The Germany/Japan/Korea argument was valid until Iraq explicitly told us to leave. They are in effect testing our claims that we respect their sovereignty. If we don’t leave, then we’ll yet again come across as disingenuous in the eyes of world opinion. More importantly, we forfeit our ability to claim we’re over there for the good of the Iraqi people.

Our military presence in the countries you mentioned was mutually beneficial both to the occupiers and occupied, especially during the Cold War. Our presence in Eastern Europe and Asia during the Cold War decreased the likelihood of a Communist invasion in the countries we occupied. On the other hand, our presence in Iraq lures terrorists into their country; who wish not only to inflict physical harm on American troops, but also attack the Iraqi people in order to create an even greater public relations nightmare for the US.

The damage to the infrastructure in 1946 Europe, was far greater than in Iraq today. While we helped save the economies of the countries we occupied after WWs, we are hurting the economy in Iraq. In post-war Europe, we employed the Marshall Plan. This created jobs for the European and Asian people. Germans construction firms employed German manual labor workers. This enabled the European people to actively take part in their own recovery, and it prevented the economies in these countries from self-destructing. In post-war Iraq, our overbearing debaathification policies left many of Iraq’s most competent men unemployed, forcing many of them to pursue less legitimate forms of work in order to feed their families. Any reconstruction efforts employ American firms, as does much of the war effort in general. KBR, Halliburton, Blackwater, Parsons, TITAN, CACI, etc. have been awarded no-bid contrasts for services ranging from laundry-washing to truck-driving to construction of military bases to firefighting. That some of these corporations are affiliated with Vice President Dick Cheney (and perhaps with high-ranking characters in Obama’s administration, too) makes this a conflict of interest. So not only does the Iraqi economy suffer as the war drags on, but the longer we stay in Iraq, the more money these war profiteers stand to make.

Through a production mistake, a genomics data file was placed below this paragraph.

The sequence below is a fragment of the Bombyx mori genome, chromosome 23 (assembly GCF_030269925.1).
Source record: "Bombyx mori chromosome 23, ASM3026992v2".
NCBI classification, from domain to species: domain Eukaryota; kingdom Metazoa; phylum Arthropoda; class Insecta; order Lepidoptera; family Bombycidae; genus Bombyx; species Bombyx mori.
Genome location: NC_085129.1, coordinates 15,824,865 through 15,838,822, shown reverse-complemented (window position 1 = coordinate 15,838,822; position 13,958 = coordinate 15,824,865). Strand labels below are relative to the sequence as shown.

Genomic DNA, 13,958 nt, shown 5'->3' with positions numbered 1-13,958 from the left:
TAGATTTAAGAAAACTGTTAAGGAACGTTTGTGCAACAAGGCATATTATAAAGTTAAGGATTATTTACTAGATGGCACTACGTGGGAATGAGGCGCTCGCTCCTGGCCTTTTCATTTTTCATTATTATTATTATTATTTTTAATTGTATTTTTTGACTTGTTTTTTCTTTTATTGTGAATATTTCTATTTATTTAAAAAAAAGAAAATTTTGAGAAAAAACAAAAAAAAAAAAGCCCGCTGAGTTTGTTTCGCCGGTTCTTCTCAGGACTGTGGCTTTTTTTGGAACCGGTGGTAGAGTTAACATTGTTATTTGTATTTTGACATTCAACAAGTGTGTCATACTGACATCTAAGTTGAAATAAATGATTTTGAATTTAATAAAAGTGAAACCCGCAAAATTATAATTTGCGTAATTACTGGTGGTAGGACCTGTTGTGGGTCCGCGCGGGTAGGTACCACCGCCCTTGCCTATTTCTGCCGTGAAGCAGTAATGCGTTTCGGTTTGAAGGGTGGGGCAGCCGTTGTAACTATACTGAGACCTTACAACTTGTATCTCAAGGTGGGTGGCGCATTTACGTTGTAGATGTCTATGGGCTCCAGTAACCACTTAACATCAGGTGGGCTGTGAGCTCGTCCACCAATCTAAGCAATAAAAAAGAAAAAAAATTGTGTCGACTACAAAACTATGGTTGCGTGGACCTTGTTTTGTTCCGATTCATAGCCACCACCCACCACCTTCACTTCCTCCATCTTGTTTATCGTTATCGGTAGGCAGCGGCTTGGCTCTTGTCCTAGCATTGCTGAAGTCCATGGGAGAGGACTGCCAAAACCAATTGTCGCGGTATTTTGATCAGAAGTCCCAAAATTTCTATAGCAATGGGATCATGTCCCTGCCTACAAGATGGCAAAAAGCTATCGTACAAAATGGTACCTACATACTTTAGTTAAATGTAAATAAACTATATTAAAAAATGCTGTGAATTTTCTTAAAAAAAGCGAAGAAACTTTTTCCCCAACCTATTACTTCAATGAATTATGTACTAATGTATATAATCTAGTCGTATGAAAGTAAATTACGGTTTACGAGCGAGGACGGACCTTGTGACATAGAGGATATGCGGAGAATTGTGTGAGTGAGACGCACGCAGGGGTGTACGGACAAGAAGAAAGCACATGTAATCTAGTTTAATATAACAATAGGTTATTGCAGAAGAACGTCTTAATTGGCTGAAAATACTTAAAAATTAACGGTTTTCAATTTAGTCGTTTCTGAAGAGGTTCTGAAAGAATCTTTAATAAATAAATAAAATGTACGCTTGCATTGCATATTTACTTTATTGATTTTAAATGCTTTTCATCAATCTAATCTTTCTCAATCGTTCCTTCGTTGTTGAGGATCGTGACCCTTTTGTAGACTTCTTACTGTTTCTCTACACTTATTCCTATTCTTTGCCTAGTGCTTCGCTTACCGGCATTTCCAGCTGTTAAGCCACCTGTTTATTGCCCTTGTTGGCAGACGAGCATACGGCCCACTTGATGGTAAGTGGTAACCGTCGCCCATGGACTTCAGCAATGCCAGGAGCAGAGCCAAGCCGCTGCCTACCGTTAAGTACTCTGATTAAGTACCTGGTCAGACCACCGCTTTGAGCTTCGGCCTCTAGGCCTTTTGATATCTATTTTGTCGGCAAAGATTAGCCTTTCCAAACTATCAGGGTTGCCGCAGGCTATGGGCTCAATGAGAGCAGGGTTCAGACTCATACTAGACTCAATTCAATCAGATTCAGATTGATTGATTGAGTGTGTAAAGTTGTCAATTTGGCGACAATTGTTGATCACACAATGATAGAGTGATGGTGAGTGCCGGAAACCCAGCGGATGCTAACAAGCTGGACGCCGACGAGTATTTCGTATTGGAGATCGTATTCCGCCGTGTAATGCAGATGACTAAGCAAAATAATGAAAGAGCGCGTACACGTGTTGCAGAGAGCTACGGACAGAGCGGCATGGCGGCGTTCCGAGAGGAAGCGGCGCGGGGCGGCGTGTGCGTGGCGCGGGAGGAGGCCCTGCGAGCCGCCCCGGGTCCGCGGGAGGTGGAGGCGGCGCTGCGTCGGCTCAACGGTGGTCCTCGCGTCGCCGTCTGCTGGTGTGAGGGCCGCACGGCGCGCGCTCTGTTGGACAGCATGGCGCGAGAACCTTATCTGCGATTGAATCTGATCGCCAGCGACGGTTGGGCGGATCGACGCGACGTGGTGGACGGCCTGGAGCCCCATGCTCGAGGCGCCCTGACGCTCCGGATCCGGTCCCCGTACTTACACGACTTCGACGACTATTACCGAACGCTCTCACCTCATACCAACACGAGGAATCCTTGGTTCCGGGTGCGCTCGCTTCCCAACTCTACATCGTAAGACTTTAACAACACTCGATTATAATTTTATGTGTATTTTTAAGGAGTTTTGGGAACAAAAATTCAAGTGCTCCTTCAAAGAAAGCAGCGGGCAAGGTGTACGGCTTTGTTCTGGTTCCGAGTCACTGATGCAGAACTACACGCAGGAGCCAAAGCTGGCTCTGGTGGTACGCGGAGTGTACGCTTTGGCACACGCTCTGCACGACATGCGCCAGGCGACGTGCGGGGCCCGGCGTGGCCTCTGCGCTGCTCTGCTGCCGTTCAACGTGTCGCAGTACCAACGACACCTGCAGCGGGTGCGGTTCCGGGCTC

Some of the Asian countries rejected the Marshall Plan, saying that it amounted to economic imperialism on our part. We respected their wishes and did not impose our will upon them. If we overstay our welcome, as you and I agree that we probably will, then this shows yet another disparity between post WWII reconstruction and our current foreign policy.